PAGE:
08/08/2016
Share this story Share on Facebook icon Share on Twitter icon Share on Pinterest icon Share on Google Plus icon Share on Linked In icon Share via Email icon

Remembering washday - Scottish nostalgia

20738a19-3a50-4c57-8a58-1138ec997d20

Sheila Grant recalls the many chores, as well as the sights and sounds, that surrounded washday in bygone Scotland.

Do you feel intimidated by the vast array of cleaning products on supermarket shelves? Are you putting your family at risk by not using a selection of these products? Was it the advent of supermarkets that brought about this multitude of cleaners, sterilisers, antibacterial cloths and liquids?

In the 1950s there was never such a plethora. My parents and grandparents did have a few dusters, but old vests, shirts and even underpants (they were bigger then) were cut up and used as cleaning cloths on a regular basis. For floor cloths, old towels and terry nappies (remember them?) were ideal.

Washing soda was used for many cleaning jobs. Before going off on holiday my mother used to put some washing soda down the drain followed by a kettle of hot water. it cleaned the drain and stopped it smelling.

Incidentally washing soda is now a coarse powder. When I was young it was pebble we spat our first saliva of the day on a piece before rubbing it on to warts or corns. They soon healed.

THE USE OF SOAP

Prior to 1916 ordinary soap was used to wash dishes but World War One caused a shortage of fat to make soap, and the first detergents were created. They bore little resemblance to what we now use to hand-wash dishes.

I remember my mother had a gadget resembling two halves of a small cage into which she placed the last remnants of bars of soap before clicking the cage shut. There was a handle like a spoon handle and whilst holding that she would swirl the item in a bowl of warm water until it became foamy and soapy. It could then be used to hand wash delicates like woollen jumpers or fragile items.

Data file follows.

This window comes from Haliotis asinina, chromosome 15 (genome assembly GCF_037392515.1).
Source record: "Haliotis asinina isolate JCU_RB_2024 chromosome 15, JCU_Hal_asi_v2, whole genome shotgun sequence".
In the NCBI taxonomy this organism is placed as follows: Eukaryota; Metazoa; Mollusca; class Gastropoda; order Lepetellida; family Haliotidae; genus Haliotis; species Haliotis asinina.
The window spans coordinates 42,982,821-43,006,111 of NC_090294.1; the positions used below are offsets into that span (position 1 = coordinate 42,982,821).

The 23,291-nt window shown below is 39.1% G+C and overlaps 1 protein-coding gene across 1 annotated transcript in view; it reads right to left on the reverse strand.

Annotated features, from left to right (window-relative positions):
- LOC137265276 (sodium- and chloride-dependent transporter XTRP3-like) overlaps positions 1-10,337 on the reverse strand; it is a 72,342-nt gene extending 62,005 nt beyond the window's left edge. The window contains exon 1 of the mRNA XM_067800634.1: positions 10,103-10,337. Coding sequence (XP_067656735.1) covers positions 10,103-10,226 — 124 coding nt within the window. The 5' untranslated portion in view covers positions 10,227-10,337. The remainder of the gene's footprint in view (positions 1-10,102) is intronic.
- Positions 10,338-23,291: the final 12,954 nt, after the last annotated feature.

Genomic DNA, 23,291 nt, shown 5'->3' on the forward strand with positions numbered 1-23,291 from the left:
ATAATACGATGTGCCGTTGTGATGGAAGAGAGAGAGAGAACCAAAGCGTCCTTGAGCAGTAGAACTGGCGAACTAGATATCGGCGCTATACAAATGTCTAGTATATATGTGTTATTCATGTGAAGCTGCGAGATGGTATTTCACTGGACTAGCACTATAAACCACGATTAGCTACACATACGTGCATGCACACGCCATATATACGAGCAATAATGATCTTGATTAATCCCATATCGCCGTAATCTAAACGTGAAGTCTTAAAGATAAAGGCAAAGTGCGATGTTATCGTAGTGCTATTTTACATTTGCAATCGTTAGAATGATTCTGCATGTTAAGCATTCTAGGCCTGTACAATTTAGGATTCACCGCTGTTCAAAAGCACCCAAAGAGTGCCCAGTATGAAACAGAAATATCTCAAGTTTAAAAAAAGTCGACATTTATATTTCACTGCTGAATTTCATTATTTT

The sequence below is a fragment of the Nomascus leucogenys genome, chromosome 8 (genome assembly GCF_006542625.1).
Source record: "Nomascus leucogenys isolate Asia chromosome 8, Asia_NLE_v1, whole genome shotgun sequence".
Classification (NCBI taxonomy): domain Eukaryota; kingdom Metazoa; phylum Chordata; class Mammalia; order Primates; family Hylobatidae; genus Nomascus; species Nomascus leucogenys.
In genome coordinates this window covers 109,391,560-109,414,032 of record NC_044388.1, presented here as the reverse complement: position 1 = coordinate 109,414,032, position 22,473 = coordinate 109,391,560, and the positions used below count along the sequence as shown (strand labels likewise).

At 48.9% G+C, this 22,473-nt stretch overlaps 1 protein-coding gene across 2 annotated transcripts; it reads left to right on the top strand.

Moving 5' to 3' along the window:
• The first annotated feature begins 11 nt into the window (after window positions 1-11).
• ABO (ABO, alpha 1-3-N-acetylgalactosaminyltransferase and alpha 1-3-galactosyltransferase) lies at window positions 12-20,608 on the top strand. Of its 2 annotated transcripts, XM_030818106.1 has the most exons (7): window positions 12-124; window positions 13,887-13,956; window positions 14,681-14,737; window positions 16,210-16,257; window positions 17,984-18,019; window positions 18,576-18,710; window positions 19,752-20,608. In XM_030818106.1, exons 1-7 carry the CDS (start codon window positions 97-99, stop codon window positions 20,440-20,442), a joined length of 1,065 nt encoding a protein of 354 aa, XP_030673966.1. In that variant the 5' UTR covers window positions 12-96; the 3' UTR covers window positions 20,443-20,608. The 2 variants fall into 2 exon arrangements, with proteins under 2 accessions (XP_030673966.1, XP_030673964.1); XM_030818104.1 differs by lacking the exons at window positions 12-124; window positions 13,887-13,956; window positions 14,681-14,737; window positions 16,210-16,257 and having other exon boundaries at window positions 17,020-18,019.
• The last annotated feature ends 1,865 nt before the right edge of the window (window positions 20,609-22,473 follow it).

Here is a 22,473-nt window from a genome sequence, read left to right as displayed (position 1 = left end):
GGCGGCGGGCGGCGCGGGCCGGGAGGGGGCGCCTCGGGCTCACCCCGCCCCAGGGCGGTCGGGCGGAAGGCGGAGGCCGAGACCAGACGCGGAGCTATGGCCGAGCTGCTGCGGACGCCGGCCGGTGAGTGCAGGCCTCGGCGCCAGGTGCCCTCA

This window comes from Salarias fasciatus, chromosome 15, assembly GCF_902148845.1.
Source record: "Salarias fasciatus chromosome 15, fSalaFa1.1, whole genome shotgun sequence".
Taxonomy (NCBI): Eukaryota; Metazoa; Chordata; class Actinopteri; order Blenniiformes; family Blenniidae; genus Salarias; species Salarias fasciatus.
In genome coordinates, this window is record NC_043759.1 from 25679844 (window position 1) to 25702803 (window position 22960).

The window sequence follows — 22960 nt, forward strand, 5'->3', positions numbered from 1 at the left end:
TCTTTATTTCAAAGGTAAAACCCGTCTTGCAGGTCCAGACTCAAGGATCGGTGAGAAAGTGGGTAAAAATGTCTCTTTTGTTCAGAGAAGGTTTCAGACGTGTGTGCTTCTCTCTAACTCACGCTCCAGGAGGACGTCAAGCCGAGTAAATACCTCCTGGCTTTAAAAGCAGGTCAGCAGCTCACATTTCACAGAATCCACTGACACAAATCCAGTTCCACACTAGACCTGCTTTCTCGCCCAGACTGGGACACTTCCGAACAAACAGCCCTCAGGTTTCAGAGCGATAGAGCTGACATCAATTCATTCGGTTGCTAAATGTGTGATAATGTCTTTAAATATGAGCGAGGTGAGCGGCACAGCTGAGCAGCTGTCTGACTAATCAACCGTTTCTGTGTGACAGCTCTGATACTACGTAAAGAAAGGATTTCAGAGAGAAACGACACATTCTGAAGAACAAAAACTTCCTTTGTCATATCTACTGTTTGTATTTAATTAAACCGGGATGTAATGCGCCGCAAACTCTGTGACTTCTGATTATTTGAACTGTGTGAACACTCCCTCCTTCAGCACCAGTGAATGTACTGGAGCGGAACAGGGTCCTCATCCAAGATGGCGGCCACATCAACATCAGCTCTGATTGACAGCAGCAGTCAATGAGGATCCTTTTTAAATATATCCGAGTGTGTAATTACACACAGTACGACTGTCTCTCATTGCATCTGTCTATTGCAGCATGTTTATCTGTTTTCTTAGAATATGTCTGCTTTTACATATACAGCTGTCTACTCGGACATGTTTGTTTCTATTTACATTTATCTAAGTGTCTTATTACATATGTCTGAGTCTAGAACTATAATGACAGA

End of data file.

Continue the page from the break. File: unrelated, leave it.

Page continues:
The bedding, towels and shirts were washed weekly in the washhouse boiler. The fire was lit, usually by Dad before he went out to work, and by the time we were off to school Mum would be out in the washhouse, her rubber apron on, and her hair tied up in a scarf. Her flushed face could barely be seen for steam. It was usually Monday and should the weather be against her, she had no option but take her turn at the `green`.

If wet we came home at lunchtime to clothes horses and pulleys weighed down with drying washing and broth! It was always broth on washing day and I hated it. The old-fashioned soup bowl with the lip was an ideal place for me to deposit the hated butter beans and peas.

 

 

(Image copyright Tuck DB Postcards)

Back to "Memories of Scotland" Category

08/08/2016 Share this story   Share on Facebook icon Share on Twitter icon Share on Pinterest icon Share on Google Plus icon Share on Linked In icon Share via Email icon

Recent Updates

Scottish conductor and composer James Muir Mathieson was born - On this day in history

Conductor and composer James Muir Mathieson was born on 24 January 1911.


James Stewart Earl of Moray was assassinated - On this day in history

James Stewart, Earl of Moray, regent for James VI, was assassinated by a firearm on 23 January 1570. ...


Unique Robert Burns letter to go on display at National Library of Scotland, Ediburgh

A letter from Robert Burns to one of his oldest friends, which has not been seen in public for more than 100 ...


Rare film screenings for Burns Night 2018 - 'Reanimating Robbie' at the University of Dundee

A free event at the University of Dundee on 25 January will celebrate Burns Night with screenings of rare ...


Other Articles

Scottish MP Joseph Hume was born - On this day in history

Scottish MP Joseph Hume, who founded the memorial to the Scottish Political Martyrs in Edinburgh, was born on ...


Robert the Bruce state sword now on public display in Edinburgh

The state sword of Robert the Bruce is one of several historic treasures which are on display at Bonhams ...


The Brontë sisters, Scotland and Robert Burns

Author Nick Holland explores the fascination of the Brontë sisters for Scotland, and in particular the work ...


Top three accessible visitor attractions in Edinburgh

Saga Magazine presents its top three accessible visitor attractions and things to do in the city of Edinburgh. ...